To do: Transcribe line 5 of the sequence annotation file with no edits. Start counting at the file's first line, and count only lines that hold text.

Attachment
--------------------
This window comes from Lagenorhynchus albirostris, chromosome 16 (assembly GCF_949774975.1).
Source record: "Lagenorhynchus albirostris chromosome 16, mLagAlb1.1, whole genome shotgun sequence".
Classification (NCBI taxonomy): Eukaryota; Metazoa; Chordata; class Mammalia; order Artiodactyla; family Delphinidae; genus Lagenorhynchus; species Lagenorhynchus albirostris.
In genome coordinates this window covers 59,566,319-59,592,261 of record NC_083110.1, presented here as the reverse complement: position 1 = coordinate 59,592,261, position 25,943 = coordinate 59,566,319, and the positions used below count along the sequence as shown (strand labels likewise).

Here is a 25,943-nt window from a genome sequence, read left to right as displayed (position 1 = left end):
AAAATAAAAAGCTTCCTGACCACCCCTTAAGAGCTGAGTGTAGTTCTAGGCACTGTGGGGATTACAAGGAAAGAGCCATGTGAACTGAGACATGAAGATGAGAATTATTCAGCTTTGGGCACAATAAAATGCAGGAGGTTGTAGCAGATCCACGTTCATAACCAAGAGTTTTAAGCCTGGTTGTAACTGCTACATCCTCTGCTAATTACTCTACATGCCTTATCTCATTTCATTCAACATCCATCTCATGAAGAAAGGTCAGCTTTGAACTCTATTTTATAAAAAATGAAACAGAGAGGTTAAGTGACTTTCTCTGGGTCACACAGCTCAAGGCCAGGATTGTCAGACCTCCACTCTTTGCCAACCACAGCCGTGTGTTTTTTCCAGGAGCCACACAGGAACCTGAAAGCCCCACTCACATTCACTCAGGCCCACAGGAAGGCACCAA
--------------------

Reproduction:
Here is a 25,943-nt window from a genome sequence, read left to right as displayed (position 1 = left end):